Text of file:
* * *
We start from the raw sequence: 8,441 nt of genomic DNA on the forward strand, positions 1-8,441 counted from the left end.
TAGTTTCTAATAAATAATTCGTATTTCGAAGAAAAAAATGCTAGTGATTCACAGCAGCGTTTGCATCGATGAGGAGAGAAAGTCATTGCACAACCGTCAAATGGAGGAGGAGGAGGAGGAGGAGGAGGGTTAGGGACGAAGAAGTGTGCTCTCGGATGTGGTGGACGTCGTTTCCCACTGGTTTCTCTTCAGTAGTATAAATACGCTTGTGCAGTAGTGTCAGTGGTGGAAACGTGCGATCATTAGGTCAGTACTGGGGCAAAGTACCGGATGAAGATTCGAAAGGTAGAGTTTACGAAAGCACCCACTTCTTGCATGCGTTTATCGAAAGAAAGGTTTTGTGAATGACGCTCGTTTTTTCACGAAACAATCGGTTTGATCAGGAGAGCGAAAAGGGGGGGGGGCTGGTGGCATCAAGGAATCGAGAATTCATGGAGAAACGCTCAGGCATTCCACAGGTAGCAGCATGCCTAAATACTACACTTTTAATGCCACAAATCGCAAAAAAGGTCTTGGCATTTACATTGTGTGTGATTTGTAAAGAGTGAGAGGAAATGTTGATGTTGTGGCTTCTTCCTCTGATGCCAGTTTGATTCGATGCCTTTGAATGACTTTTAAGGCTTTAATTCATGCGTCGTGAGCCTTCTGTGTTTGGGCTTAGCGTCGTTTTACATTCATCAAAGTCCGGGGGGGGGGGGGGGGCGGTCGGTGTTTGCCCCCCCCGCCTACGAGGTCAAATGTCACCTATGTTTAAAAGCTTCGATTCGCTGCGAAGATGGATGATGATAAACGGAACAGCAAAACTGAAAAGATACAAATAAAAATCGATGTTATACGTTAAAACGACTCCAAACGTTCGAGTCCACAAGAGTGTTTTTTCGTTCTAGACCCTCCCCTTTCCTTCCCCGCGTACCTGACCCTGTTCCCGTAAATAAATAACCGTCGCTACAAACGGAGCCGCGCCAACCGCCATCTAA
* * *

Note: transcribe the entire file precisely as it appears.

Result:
We start from the raw sequence: 8,441 nt of genomic DNA on the forward strand, positions 1-8,441 counted from the left end.
TAGTTTCTAATAAATAATTCGTATTTCGAAGAAAAAAATGCTAGTGATTCACAGCAGCGTTTGCATCGATGAGGAGAGAAAGTCATTGCACAACCGTCAAATGGAGGAGGAGGAGGAGGAGGAGGAGGGTTAGGGACGAAGAAGTGTGCTCTCGGATGTGGTGGACGTCGTTTCCCACTGGTTTCTCTTCAGTAGTATAAATACGCTTGTGCAGTAGTGTCAGTGGTGGAAACGTGCGATCATTAGGTCAGTACTGGGGCAAAGTACCGGATGAAGATTCGAAAGGTAGAGTTTACGAAAGCACCCACTTCTTGCATGCGTTTATCGAAAGAAAGGTTTTGTGAATGACGCTCGTTTTTTCACGAAACAATCGGTTTGATCAGGAGAGCGAAAAGGGGGGGGGGCTGGTGGCATCAAGGAATCGAGAATTCATGGAGAAACGCTCAGGCATTCCACAGGTAGCAGCATGCCTAAATACTACACTTTTAATGCCACAAATCGCAAAAAAGGTCTTGGCATTTACATTGTGTGTGATTTGTAAAGAGTGAGAGGAAATGTTGATGTTGTGGCTTCTTCCTCTGATGCCAGTTTGATTCGATGCCTTTGAATGACTTTTAAGGCTTTAATTCATGCGTCGTGAGCCTTCTGTGTTTGGGCTTAGCGTCGTTTTACATTCATCAAAGTCCGGGGGGGGGGGGGGGGCGGTCGGTGTTTGCCCCCCCCGCCTACGAGGTCAAATGTCACCTATGTTTAAAAGCTTCGATTCGCTGCGAAGATGGATGATGATAAACGGAACAGCAAAACTGAAAAGATACAAATAAAAATCGATGTTATACGTTAAAACGACTCCAAACGTTCGAGTCCACAAGAGTGTTTTTTCGTTCTAGACCCTCCCCTTTCCTTCCCCGCGTACCTGACCCTGTTCCCGTAAATAAATAACCGTCGCTACAAACGGAGCCGCGCCAACCGCCATCTAA